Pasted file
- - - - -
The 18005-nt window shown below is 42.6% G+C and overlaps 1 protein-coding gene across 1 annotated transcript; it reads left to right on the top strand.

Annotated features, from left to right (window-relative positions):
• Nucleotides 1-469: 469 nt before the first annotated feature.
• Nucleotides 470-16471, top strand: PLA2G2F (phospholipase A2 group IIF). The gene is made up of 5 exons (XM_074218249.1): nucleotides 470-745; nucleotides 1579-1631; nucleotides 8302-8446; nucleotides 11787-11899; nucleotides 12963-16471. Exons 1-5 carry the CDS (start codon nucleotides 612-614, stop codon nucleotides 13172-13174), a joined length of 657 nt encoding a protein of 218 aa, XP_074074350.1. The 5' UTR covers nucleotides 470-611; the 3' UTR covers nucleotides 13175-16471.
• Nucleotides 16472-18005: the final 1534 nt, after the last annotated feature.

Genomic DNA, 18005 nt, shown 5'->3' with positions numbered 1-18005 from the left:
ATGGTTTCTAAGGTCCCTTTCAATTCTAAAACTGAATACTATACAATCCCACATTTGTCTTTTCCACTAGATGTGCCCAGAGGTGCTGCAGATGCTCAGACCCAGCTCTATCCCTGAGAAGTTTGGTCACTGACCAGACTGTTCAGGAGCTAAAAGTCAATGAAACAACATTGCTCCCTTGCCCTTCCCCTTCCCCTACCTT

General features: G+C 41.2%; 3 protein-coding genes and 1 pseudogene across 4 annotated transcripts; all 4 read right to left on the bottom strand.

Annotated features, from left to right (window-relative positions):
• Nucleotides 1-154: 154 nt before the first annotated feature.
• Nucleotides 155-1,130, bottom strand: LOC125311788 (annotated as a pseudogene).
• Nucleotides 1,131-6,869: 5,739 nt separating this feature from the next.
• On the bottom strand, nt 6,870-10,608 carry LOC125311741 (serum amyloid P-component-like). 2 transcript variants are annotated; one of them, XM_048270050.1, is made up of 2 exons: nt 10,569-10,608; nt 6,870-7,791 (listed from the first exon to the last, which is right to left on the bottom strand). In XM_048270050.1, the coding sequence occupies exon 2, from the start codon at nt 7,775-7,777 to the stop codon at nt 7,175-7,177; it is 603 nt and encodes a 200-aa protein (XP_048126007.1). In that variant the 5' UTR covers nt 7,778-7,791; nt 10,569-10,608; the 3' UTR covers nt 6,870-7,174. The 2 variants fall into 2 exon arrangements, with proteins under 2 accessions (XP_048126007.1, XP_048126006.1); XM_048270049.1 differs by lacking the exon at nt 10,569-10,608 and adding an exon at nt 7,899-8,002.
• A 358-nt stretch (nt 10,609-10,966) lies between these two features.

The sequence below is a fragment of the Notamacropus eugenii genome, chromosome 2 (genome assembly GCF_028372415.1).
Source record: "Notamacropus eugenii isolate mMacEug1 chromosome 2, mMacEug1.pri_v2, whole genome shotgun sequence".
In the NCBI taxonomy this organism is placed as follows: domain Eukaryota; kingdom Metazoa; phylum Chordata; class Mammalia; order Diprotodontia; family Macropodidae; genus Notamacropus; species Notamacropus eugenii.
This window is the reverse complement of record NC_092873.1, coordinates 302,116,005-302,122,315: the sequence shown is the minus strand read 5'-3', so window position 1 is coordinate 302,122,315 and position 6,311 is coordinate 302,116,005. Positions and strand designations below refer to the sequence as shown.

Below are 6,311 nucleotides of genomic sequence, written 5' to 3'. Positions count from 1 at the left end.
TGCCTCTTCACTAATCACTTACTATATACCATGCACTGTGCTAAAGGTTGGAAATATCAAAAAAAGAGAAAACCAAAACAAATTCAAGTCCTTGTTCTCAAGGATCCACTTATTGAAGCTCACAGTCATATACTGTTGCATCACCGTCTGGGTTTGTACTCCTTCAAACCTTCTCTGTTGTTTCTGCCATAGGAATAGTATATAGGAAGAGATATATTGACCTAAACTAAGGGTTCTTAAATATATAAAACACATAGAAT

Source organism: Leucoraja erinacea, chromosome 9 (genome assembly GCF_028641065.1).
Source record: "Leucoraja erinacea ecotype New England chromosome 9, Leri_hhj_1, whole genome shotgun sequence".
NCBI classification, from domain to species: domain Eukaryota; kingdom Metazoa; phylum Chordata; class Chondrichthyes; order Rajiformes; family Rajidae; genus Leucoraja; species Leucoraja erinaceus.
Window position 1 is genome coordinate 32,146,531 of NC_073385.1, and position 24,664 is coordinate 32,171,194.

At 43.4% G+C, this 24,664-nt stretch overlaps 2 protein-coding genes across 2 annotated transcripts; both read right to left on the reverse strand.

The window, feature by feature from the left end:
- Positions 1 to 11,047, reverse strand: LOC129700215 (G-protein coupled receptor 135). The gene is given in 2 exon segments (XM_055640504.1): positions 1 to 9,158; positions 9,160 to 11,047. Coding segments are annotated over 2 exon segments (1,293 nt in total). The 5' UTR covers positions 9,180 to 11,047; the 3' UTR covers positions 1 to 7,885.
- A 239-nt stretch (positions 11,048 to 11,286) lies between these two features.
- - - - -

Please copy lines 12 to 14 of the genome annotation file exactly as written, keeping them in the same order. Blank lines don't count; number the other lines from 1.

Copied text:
• Nucleotides 1,131-6,869: 5,739 nt separating this feature from the next.
• On the bottom strand, nt 6,870-10,608 carry LOC125311741 (serum amyloid P-component-like). 2 transcript variants are annotated; one of them, XM_048270050.1, is made up of 2 exons: nt 10,569-10,608; nt 6,870-7,791 (listed from the first exon to the last, which is right to left on the bottom strand). In XM_048270050.1, the coding sequence occupies exon 2, from the start codon at nt 7,775-7,777 to the stop codon at nt 7,175-7,177; it is 603 nt and encodes a 200-aa protein (XP_048126007.1). In that variant the 5' UTR covers nt 7,778-7,791; nt 10,569-10,608; the 3' UTR covers nt 6,870-7,174. The 2 variants fall into 2 exon arrangements, with proteins under 2 accessions (XP_048126007.1, XP_048126006.1); XM_048270049.1 differs by lacking the exon at nt 10,569-10,608 and adding an exon at nt 7,899-8,002.
• A 358-nt stretch (nt 10,609-10,966) lies between these two features.